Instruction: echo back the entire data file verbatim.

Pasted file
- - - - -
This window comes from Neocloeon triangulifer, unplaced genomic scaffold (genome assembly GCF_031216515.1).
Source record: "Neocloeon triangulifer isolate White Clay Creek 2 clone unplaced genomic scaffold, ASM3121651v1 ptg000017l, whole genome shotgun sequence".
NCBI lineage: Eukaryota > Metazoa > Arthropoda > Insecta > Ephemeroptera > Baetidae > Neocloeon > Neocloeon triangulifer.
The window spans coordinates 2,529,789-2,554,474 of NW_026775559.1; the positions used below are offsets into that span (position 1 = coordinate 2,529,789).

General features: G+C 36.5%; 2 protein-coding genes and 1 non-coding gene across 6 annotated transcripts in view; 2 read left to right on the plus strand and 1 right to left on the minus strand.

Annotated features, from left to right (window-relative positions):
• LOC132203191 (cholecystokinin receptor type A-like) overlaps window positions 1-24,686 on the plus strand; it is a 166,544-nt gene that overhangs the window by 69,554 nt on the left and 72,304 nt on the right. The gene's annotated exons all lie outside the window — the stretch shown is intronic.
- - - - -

This window comes from Neocloeon triangulifer, unplaced genomic scaffold (genome assembly GCF_031216515.1).
Source record: "Neocloeon triangulifer isolate White Clay Creek 2 clone unplaced genomic scaffold, ASM3121651v1 ptg000017l, whole genome shotgun sequence".
NCBI lineage: Eukaryota > Metazoa > Arthropoda > Insecta > Ephemeroptera > Baetidae > Neocloeon > Neocloeon triangulifer.
The window spans coordinates 2,529,789-2,554,474 of NW_026775559.1; the positions used below are offsets into that span (position 1 = coordinate 2,529,789).

General features: G+C 36.5%; 2 protein-coding genes and 1 non-coding gene across 6 annotated transcripts in view; 2 read left to right on the plus strand and 1 right to left on the minus strand.

Annotated features, from left to right (window-relative positions):
• LOC132203191 (cholecystokinin receptor type A-like) overlaps window positions 1-24,686 on the plus strand; it is a 166,544-nt gene that overhangs the window by 69,554 nt on the left and 72,304 nt on the right. The gene's annotated exons all lie outside the window — the stretch shown is intronic.